Take the 2-minute tour ×
Stack Overflow is a question and answer site for professional and enthusiast programmers. It's 100% free, no registration required.

I have a class that implements Serializable. I have a method in it that serializes itself:

...
fos = new FileOutputStream(path);
out = new ObjectOutputStream(fos);
out.writeObject(this);  
...

And I want to deserialize it when I call the constructor. Is that possible? I've tried several things but they didn't work.

For instance, I've tried:

...
fis = new FileInputStream(path);
in = new ObjectInputStream(fis);
this = (MySerializableClass)in.readObject();
...

But, of course, this is not a variable that you can assign like that...

share|improve this question

closed as not a real question by sjr, ᾠῗᵲᄐᶌ, j0k, Kerrek SB, Graviton Sep 8 '12 at 10:01

It's difficult to tell what is being asked here. This question is ambiguous, vague, incomplete, overly broad, or rhetorical and cannot be reasonably answered in its current form. For help clarifying this question so that it can be reopened, visit the help center.If this question can be reworded to fit the rules in the help center, please edit the question.

5 Answers 5

You can't do this as such, but you can deserialize the object which is of the same type and copy all the values to the current object.

A common approach is to not serialise the object itself but all the data need to reload it.

share|improve this answer
    
Could you detail why it's not common to serialize the object itself? I didn't understand what you meant. Thanks. –  Kits89 Sep 6 '12 at 7:49
2  
If you are serializing externally to the object, you would serialize the object because you also expect to deserialize the object. If the object is serializing or deserializing itself, it would only serialise its own fields. –  Peter Lawrey Sep 6 '12 at 7:55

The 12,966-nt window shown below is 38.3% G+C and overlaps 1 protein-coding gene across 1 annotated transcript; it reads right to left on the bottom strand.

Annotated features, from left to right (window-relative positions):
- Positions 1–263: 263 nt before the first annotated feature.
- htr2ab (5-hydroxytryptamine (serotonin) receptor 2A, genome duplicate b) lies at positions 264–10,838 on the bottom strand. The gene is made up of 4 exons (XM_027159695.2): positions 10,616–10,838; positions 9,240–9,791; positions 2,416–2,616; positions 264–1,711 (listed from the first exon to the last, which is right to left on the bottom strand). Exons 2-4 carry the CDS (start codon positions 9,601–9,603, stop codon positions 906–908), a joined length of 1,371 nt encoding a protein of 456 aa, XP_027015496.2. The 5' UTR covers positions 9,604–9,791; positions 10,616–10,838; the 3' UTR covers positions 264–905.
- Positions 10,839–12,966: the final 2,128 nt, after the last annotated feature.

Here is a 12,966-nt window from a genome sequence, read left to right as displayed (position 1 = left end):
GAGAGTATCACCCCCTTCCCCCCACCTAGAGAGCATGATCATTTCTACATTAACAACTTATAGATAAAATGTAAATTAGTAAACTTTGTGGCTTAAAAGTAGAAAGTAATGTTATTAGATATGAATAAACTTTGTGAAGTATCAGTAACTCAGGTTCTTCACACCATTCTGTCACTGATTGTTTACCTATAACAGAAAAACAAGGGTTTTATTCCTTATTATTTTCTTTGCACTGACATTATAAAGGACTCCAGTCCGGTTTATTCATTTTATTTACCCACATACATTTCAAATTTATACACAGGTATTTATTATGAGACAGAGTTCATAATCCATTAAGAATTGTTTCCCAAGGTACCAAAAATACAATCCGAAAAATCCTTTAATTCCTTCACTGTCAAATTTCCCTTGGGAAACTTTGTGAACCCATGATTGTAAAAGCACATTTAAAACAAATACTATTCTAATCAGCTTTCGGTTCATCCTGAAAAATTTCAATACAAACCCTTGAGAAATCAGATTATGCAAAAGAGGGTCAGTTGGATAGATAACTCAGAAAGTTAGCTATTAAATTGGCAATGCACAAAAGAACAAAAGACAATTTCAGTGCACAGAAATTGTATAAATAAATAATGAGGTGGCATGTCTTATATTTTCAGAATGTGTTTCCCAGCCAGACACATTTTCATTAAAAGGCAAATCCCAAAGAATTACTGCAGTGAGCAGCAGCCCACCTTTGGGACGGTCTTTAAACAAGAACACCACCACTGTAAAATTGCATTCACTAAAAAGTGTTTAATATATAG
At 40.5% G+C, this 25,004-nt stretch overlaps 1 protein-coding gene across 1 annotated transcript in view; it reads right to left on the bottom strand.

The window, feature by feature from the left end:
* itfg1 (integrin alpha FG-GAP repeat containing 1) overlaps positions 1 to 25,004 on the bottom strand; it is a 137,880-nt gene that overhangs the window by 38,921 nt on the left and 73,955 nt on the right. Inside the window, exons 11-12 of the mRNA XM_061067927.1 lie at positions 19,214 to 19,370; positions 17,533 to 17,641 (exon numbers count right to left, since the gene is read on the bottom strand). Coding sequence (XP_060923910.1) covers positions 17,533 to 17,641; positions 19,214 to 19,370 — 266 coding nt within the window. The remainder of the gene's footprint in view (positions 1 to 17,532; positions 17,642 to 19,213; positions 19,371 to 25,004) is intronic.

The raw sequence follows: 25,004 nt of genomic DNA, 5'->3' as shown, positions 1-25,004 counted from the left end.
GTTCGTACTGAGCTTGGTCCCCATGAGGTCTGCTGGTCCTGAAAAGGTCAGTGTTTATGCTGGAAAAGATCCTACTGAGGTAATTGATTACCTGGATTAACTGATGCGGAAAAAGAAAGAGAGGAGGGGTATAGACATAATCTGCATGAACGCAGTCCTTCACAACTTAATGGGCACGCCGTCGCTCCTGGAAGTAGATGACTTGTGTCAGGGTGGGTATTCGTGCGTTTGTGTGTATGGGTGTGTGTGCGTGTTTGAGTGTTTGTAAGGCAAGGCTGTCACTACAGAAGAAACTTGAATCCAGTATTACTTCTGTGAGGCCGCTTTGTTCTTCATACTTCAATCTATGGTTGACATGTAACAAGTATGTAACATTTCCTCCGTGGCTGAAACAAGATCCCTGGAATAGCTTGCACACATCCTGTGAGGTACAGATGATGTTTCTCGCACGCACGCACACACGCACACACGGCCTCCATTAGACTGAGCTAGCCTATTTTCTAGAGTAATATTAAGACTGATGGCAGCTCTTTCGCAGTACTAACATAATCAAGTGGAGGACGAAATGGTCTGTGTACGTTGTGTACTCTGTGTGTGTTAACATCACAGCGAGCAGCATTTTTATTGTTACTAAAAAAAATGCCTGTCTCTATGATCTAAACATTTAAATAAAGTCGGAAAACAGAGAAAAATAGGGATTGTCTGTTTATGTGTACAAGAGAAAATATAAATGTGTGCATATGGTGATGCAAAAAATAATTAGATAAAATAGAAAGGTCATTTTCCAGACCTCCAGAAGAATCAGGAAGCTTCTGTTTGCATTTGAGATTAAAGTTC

Serialization mechanism usually bypasses constructor. If you need constructor invoked, you can use Externalizable instead. This article shortly stresses differences between Serializable and Externalizable: http://javapapers.com/core-java/externalizable-vs-serializable/

share|improve this answer

How can you assign this to (double[])?

You can not do it However you can assign values inside constructor to object's fields You can use same method ie. readObject() or readInt() etc.

e.g.

this.doubleArray = (double[])in.readObject();
share|improve this answer
    
But I have to deserialize the whole object to an auxiliar one and then copy its fields, right? Smoething like this: MySerializableClass aux = (MySerializableClass) in.readObject(); this.field1 = aux.field1; ... The way you say you're assuming that my class is a double[]. –  Kits89 Sep 6 '12 at 7:51
1  
No that is not needed once you deserialize it it will have all the field values assigned to it provided it does not contain any Non serializable members. So MySerializableClass aux = (MySerializableClass) in.readObject(); is what you need to do there is no need to use constructor then aux object will have values assigned to it. –  Amit Deshpande Sep 6 '12 at 7:55

Main concept of UnSerializaion is that it never calls Constructor rather you manually copy values to the object from steam.

When an instance of a serializable class is deserialized, the constructor does not run, and instance variables are NOT given their initially assigned values.

De-Serialization in Constructor is not possible.

share|improve this answer
    
Do you mean that I only can unserialize from where the serializable class is instantiated? –  Kits89 Sep 6 '12 at 7:53
1  
No, You can read stream from anywhere in class except constructor and then cast them . –  amicngh Sep 6 '12 at 7:58

A common way to deal with this scenario is to create a Factory type static method to return an instance of the class (via serialization) instead of trying to do it via the constructor...so your client code would do something like...

MySerializableClass myClass = MySerializableClass.Create(path);

(where Create is your static method)

share|improve this answer
    
Yes, finally I did it through a static method rather than the constructor. But quite different to your solution. It was called from the client as: MySerializableClass myClass = new MySerializableClass(); myClass.create(path); –  Kits89 Sep 7 '12 at 9:53
    
That's not a static method, that's an instance method. –  Tim Jarvis Sep 8 '12 at 2:37

Not the answer you're looking for? Browse other questions tagged or ask your own question.